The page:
The concept of nature versus nurture has always fascinated me. That interest was only raised when I had children of my own. It’s strange how similar my father, myself, and my son are. You might even call it creepy. My daughter has a good blend of myself and her mother, thank god for that! The way you raise a child certainly plays a part in their behaviour, but it’s hard to ignore what they just seem to inherit. That makes it even more difficult to understand where the character of Kevin (Ezra Miller) has gotten his streak of malicious evil.
Never have I wanted a character in a film to suffer more than Kevin, while I only wished things could be different for his mother, Eva (Tilda Swinton). What role did Eva play in her son’s sadistic behaviour though? Should we feel bad for Eva or Kevin?
The film takes those questions and puts them in front of anything else without ever trying to offer an opinion. It’s a great way to go about the story, showing us Kevin as he grows up and Eva’s attitude towards her pregnancy and her new son, without forcing a side on the viewer. She’s not a bad mother, but she isn’t a very good one either, and the film features many moments I could connect with as a parent myself. Kevin seems to have it out for his mother right from the start, constantly looking at her with disgust in his eyes. Two other actors besides Ezra Miller portray Kevin at various stages in his life, Rock Duer as a toddler, and Jasper Newell between the ages of six and eight. Each actor is incredible in the role, delivering a frightening performance that makes me glad they aren’t my children. Their performances may keep me up at night.
Earlier this year, I watched a film called My Name Is Faith. It was a documentary about a young girl suffering from Attachment Disorder. This causes children to be very violent because they did not bond with their mother as an infant. Having previously seen that film offered another point of view for We Need To Talk About Kevin. Eva has trouble bonding with Kevin, which could easily be a cause for his problems. The fact that Kevin seems so disturbed also makes it hard to follow that line of thinking. Could the postpartum depression that Eva seems to suffer from really be causing Kevin to be so unstable? It’s an important question for the film, but one that must ultimately be solved by the viewer. The film is more concerned with Eva and her relationship with Kevin and what he has done.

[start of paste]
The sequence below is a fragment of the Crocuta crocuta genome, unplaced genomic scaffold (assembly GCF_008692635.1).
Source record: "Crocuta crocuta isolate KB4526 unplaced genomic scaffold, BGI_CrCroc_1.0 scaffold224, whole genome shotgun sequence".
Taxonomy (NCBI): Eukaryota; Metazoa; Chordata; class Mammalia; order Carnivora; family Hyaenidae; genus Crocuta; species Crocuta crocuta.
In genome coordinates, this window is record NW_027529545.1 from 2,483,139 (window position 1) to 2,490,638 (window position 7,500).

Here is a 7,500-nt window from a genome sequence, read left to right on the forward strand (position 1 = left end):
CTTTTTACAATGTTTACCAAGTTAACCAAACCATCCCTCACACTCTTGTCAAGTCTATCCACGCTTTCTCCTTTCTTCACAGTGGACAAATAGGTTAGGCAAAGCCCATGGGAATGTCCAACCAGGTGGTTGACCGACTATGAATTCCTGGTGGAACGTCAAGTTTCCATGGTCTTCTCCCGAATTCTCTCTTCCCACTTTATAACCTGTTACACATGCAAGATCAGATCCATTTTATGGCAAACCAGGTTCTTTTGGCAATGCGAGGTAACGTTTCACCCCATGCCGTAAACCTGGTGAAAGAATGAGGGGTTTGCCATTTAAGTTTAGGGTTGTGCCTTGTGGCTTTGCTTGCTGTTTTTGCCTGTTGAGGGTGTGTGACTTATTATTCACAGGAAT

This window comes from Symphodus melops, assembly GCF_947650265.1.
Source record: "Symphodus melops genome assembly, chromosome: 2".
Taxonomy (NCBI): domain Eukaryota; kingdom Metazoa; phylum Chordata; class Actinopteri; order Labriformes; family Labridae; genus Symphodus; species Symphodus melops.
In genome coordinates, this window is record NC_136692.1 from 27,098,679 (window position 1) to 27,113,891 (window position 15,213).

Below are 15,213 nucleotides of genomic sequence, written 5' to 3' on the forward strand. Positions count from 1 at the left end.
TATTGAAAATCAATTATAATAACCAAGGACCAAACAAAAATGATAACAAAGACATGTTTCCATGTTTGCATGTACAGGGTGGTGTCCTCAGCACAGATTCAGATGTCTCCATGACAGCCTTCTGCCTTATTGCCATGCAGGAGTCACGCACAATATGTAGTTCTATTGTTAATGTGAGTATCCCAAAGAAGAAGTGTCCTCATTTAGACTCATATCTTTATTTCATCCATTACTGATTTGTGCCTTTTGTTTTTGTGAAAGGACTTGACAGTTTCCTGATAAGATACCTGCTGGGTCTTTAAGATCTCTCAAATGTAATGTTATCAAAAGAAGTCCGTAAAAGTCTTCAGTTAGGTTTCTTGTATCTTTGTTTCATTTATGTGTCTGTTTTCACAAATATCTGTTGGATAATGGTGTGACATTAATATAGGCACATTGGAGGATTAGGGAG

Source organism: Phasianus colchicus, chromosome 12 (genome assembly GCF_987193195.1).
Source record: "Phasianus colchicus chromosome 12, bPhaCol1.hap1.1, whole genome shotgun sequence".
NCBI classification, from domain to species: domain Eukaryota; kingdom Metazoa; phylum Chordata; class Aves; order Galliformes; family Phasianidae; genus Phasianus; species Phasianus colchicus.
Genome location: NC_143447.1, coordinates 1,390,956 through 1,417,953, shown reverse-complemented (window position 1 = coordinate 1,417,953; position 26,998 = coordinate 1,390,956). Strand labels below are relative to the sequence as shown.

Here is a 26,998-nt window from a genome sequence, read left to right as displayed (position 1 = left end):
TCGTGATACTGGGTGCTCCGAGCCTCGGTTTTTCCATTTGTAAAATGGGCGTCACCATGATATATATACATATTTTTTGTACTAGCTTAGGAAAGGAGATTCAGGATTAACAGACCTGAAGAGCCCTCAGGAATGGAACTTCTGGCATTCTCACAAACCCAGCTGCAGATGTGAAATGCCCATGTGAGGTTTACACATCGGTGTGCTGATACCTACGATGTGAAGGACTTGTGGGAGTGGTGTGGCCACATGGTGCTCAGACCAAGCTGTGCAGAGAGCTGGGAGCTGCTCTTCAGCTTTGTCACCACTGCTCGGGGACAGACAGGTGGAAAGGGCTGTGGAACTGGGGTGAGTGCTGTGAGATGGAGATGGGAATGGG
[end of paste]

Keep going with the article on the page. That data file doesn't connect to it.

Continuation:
If you haven’t read the novel that the film is based on, I’d hate to reveal too much. Things are pretty obvious almost right from the start, but there are a few twists that you may not expect. Even without revealing too much, it’s hard to find a way to talk about this film. What a viewer takes away from the movie will depend a lot on what they bring into it. Depending on whether you think Kevin was born that way, raised that way, or a little of both, will affect your opinions on the characters and the way that you connect with them. It makes for a fascinating viewing experience and some intense debate after the film has finished.
From start to finish, We Need To Talk About Kevin is an amazing film. The performances are of the highest caliber, the tension is almost unbearable, and the film does a great job at showing what a parent will endure for their child. It’s frightening in its realism and very depressing. This is not a Sunday afternoon film. Be prepared for a very heavy assault on the senses and you’ll find one of the most incredible dramatic films of the last few years.
Under the marquee – Will